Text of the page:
Tech Roundup: Facebook Tracking, Iridophores & More

[A recurring feature on the latest in Science & Technology.]

Is Facebook tracking users who aren't on Facebook?
Social network Facebook is tracking web browsing activities of all its visitors to the domain even if the user does not have an account or has explicitly opted out of tracking, detailed research commissioned by the Belgian data protection agency has revealed. The newly found means of tracking, meant for purposes of targeted advertising, is done via Facebook's social plugin, the Like button, which is embedded on more than 13 million websites, the report further adds.

Apple announces Apple Watch at Spring Forward event
(Image: Apple)
Apple's new marketing gimmick comes preloaded with iOS 8.2 update:
As much as I despise the concept of folders, I finally gave in and created one called 'Extras' (recreated to be specific!) on my erstwhile iPhone 5s to move all the unwanted apps which I had no use for (note: this use case could vary from user to user). They included Stocks, Newsstand, Tips, Game Center, Health, Passbook, Podcasts, Voice Memos, iTunes Store, Videos, Compass, FaceTime and Maps. I did however use iBooks a lot though! While I do agree that Apple likes to control its ecosystem, both hardware and software (like how Android smartphones come with Google Play apps preloaded), it also must be acknowledged that these so called Apple-made apps pale in comparison to their respective superior third-party alternatives.

Take the Apple Watch app for example, which is the latest to join the aforementioned long list of preinstalled and undeletable apps. What's surprising here is that this new app, rolled out alongside iOS 8.2 update, is a companion app for a product (read: Apple Watch) that's yet to hit the market (April 24). Which effectively means it is more or less an ad, a clever marketing strategy aimed at iPhone users to convince (or entice) them into buying one for themselves. The more expensive, the better! (And by the way, let's also forget how ridiculous the app's icon looks okay?) Unfortunately, having all these impossible-to-remove apps means lesser available storage for your needs, especially if it's a 16GB variant, or even worse, 8GB if you have an iPhone 5c.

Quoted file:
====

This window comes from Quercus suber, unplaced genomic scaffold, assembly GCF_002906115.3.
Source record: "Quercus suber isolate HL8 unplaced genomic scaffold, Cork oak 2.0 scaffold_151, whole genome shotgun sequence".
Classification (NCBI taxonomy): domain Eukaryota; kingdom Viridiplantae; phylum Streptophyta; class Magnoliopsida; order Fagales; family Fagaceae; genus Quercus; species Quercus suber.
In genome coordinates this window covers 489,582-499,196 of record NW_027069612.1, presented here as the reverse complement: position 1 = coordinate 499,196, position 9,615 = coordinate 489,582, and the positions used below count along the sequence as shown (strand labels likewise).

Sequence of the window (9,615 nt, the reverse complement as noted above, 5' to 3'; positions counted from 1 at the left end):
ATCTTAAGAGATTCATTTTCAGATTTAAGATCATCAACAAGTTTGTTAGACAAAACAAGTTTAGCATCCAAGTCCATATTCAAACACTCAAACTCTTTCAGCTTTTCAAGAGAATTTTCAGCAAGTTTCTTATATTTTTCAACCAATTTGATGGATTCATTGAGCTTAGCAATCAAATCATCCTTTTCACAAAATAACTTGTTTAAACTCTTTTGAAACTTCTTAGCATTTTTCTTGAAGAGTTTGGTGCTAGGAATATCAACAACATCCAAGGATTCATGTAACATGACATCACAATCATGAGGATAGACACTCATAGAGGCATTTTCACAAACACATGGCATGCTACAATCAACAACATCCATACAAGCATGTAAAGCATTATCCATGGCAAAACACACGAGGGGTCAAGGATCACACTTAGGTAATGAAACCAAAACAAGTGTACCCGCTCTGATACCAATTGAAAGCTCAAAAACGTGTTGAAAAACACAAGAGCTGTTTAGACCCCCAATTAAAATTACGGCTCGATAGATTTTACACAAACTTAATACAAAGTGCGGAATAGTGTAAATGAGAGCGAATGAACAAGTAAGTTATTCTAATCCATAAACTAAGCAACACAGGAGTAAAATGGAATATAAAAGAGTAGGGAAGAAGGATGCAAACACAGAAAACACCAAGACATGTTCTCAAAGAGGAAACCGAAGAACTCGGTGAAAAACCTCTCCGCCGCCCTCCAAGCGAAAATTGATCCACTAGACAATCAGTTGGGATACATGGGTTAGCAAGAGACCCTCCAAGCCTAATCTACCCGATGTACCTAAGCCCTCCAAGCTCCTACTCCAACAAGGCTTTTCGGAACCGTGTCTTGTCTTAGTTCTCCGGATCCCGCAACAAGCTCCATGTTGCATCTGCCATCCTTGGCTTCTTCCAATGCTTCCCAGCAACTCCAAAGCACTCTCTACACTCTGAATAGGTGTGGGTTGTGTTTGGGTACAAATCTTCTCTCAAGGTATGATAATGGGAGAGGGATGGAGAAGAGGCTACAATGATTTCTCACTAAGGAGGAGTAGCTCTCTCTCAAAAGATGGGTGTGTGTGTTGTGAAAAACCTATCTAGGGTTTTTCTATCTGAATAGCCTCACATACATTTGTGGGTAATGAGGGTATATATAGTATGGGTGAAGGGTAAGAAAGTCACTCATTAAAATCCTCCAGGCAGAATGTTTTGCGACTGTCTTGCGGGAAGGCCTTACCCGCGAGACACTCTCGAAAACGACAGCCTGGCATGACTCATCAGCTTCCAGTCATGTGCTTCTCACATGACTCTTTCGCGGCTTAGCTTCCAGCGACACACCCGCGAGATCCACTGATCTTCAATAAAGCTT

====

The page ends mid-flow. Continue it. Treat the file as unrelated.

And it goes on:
When Apple announced the iPhone 6 and 6 Plus last year, it strangely (and cleverly) left the entry-level iPhone's storage capacity unchanged at 16GB, but increased the storage options to 64GB and 128GB from the previous 32GB and 64GB configurations that were made available for the iPhone 5s. Is this Apple's subtle way of pushing users who have purchased its 16GB iDevices into subscribing to its paid iCloud service? Possible, but I really wish Apple gave an option to uninstall its default "bloatware" apps, or perhaps at least increase the base storage capacity to 32GB to counter this.

In other news:
  • Death toll from West Africa's Ebola outbreak of 2013-2014 passes 10,000, reports WHO.
  • Male chameleons' ability to change colours not controlled by pigment-containing organelles as previously thought, instead it's driven by a thick layer of light-reflecting cells called iridophores, which are embedded with photonic crystals—a latticed organization of guanine nanocrystals.
  • Doctors perform the world's first successful penis transplant in South Africa in what was later described as a "marathon" nine-hour transplant operation.
  • Anthropocene era, the Age of Man, began in 1610 with the arrival of Europeans in the Americas, reveals a new study published in Nature.
  • Antarctica's floating ice shelves thinning at an accelerated rate, according to a new research published in Science.
  • World's largest particle accelerator Large Hadron Collider (LHC) restarts for the first time since 2013; energy of proton particle beams expected to reach 13 trillion electronvolts, double of what it was during the LHC's first operating run.
  • Microsoft announces a new Surface 3 tablet with a 10.8-inch display for US $499.
  • Google+ photos to be soon viewable from Google Drive (the other way round was always possible).
  • OnePlus finally releases its own variant of Android called OxygenOS after fight with Cyanogen.
  • Android Lollipop and Apple iOS updated to versions 5.1 and 8.2 respectively.
  • Canonical's Ubuntu Phone goes on sale in Europe for 169 Euros.
  • Apple and Google bet big on reversible USB Type-C connector with the newly announced MacBook and Chromebook Pixel laptops (I wish Microsoft's Surface 3 tablet came with one too!).
  • Beleaguered handset maker HTC's CEO Peter Chou steps down to focus on innovation lab; co-founder Cher Wang takes over.
  • Popular Indian online retailer Flipkart shuts down its mobile website; to become an app-only platform.
  • Twitter buys live broadcasting app Periscope; re-launches it under its own umbrella, pitting it directly against Meerkat, a similar live streaming app which ironically relied on Twitter to import contacts to its service (the latter has since then blocked Meerkat, no surprises there!).
  • Social network Facebook introduces Messenger Platform at its F8 Developer Conference, opening up its Messenger chat app to third-party integrations; also lets you send money to your friends through the app.